FTC Chair Lina Khan has made clear her aggressive enforcement agenda for the FTC, pledging that the FTC will use the “full set of tools and authorities” in its arsenal, as well as her skepticism of antitrust’s traditional presumption that vertical mergers pose less of a concern than horizontal transactions because they may have procompetitive benefits. As we wrote about in September, the FTC in a contentious 3–2 vote along party lines withdrew its support from the Vertical Merger Guidelines, which the majority believes are flawed, particularly its provisions related to the “purported procompetitive benefits (i.e., efficiencies) of vertical mergers.” Chair Khan is now putting her money where her mouth is. The challenge to Lockheed’s acquisition of Aerojet is the second major merger challenge brought by the FTC under her leadership, the first being the FTC’s December 2021 challenge to Nvidia’s $40 billion acquisition of Arm Ltd. Both deals are vertical mergers, which until now have not often been challenged, and both challenges are notable for the FTC’s (until now less common) use of its in-house administrative process under Part 3 of the FTC Act. Also of note is that the complaints against both transactions were authorized by a unanimous 4–0 vote of the Commission, so, despite ideological differences along party lines, Chair Khan has been able to bring the two Republican commissioners around to her way of thinking—or perhaps the two mergers are so problematic that they would have been challenged even under the prior Administration.

© Copyright 2022 Cadwalader, Wickersham & Taft LLPNational Law Review, Volume XII, Number 26
Advertisement
Advertisement
Advertisement
Advertisement
Advertisement
Advertisement

About this Author

Joel Mitnick, Cadwalader Law Firm, New York, Finance and Litigation Law Attorney
Partner

Joel Mitnick is a partner in the Antitrust and Global Litigation groups. Joel’s practice focuses on antitrust matters on behalf of a wide array of financial market, life science, media, service industry and industrial clients. Joel represents clients in Federal and State antitrust investigations, antitrust class actions and merger clearance proceedings. He has tried merger cases to verdict and briefed antitrust class actions up to the United States Supreme Court. Joel also counsels some of the nation’s most prominent activist and passive hedge funds and private equity...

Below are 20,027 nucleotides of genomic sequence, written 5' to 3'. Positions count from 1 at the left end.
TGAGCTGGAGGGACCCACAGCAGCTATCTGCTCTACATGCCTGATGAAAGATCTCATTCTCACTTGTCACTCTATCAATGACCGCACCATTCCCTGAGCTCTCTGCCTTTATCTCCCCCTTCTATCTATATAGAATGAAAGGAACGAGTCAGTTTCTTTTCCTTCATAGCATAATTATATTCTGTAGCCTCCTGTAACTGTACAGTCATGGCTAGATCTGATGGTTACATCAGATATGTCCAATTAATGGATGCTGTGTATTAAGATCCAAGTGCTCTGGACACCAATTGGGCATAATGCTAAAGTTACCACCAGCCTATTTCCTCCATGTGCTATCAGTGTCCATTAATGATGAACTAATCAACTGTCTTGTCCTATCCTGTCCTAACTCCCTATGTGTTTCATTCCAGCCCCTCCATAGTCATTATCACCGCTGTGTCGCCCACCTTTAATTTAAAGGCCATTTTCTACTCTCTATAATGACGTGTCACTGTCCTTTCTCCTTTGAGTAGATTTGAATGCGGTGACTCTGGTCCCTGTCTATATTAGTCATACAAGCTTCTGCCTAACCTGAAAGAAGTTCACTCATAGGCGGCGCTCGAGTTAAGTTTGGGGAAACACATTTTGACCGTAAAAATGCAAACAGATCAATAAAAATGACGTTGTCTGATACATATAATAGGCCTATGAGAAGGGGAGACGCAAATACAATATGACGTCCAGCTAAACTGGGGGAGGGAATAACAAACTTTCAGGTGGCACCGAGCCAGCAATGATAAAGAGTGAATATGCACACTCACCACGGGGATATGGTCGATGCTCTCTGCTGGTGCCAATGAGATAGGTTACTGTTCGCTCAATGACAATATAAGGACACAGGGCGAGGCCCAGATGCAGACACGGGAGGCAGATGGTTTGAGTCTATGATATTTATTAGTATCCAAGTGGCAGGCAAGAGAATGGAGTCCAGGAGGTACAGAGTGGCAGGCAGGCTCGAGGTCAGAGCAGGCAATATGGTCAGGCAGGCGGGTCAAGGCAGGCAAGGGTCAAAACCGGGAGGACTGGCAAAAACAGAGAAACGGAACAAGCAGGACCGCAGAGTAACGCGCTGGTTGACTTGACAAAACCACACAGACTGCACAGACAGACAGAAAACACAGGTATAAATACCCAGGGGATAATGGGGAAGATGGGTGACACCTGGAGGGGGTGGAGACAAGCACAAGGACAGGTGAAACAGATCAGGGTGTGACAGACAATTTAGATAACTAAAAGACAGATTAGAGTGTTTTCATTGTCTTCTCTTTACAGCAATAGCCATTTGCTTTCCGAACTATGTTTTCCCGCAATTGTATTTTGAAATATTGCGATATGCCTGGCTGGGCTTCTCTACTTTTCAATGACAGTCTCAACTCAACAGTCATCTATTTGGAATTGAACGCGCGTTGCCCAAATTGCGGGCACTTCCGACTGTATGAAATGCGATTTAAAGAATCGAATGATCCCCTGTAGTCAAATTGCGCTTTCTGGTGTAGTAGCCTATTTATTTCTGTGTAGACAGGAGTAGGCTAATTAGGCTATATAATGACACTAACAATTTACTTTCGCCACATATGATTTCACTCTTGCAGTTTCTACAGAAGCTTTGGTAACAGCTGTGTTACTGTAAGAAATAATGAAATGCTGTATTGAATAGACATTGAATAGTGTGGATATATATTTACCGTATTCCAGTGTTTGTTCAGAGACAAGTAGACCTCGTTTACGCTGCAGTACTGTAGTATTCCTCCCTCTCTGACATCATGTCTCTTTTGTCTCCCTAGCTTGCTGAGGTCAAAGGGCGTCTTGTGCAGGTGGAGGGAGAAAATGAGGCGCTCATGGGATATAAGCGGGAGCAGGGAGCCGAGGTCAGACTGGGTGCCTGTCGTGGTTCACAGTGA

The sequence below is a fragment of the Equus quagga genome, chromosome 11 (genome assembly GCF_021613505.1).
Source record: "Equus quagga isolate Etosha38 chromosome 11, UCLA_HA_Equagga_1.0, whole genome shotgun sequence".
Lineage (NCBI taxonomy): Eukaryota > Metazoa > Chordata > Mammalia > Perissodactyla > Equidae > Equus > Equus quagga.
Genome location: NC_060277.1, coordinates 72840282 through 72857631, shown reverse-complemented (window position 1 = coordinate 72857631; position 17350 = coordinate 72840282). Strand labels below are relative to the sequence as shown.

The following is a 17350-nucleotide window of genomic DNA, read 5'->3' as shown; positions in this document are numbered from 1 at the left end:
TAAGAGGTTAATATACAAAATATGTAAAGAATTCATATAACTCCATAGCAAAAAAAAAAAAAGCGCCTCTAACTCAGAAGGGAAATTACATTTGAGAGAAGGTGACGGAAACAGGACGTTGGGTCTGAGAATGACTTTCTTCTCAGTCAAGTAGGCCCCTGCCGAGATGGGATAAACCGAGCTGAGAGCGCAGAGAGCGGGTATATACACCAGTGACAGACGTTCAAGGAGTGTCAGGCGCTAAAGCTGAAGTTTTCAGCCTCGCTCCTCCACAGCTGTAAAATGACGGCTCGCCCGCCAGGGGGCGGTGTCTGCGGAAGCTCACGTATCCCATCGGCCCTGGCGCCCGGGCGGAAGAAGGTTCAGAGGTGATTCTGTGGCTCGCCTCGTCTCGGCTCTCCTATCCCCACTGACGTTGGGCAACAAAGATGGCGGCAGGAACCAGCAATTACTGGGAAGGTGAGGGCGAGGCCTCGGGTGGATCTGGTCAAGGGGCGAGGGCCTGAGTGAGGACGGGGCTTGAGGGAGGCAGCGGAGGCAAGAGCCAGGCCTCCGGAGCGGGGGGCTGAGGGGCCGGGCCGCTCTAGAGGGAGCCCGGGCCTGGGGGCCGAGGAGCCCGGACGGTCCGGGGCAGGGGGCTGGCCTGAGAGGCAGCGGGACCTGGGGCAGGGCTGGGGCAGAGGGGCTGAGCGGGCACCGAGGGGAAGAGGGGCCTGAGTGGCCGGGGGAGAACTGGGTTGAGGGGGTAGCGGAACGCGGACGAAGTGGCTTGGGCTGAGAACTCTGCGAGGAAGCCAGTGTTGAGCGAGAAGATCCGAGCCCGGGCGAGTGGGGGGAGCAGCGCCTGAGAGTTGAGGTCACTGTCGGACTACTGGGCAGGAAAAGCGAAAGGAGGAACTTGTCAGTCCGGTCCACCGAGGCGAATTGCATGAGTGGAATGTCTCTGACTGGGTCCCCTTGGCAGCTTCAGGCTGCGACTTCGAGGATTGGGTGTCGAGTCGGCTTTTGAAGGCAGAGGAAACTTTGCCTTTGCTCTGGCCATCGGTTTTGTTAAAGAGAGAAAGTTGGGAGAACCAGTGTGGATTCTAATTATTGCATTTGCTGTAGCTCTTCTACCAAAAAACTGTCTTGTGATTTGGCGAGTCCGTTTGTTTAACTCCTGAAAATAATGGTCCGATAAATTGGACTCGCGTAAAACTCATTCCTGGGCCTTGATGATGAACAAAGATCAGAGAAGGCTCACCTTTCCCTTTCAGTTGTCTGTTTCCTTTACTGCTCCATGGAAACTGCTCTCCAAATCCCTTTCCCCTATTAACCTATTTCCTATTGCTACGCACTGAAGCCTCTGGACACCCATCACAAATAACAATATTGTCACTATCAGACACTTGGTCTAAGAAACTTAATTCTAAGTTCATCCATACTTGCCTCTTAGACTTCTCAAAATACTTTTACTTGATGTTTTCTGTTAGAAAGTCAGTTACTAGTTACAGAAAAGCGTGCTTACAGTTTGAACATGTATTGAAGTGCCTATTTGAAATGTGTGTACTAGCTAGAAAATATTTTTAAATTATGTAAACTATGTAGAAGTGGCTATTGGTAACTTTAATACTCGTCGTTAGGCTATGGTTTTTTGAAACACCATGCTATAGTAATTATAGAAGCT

212-504-6555
Ngoc Pham Hulbig, Cadwalader, coordinated competition filing attorney, high stakes transactions lawyer
Counsel

Ngoc Pham Hulbig's practice focuses on counseling regarding U.S. and global premerger notification requirements. She has extensive experience in preparing filings under the Hart-Scott-Rodino Act and has coordinated competition filings around the world for complex and high-stakes transactions. She also counsels clients in the full range of antitrust matters, including mergers and acquisitions, joint ventures, and in connection with investigations by the U.S. Department of Justice and the U.S. Federal Trade Commission. Ngoc has experience representing clients in matters...

704-348-5282
Eden Sung Global Litigation Attorney Cadwalader Washington, DC
Associate

Eden Sung is an associate in Cadwalader’s Antitrust and Global Litigation groups, where she focuses her practice on antitrust and appellate litigation. Eden counsels clients in a variety of complex commercial disputes, and has experience advising clients in U.S. Department of Justice investigations, audits and HSR filings. She also has helped clients navigate various state franchise laws in commercial, antitrust and class action matters.

Eden received her J.D. from Washington University in St. Louis School of Law, Order of the Barristers, where she was an Ethan A. H. Shepley Scholar...

202-862-2338
Advertisement
Advertisement
Advertisement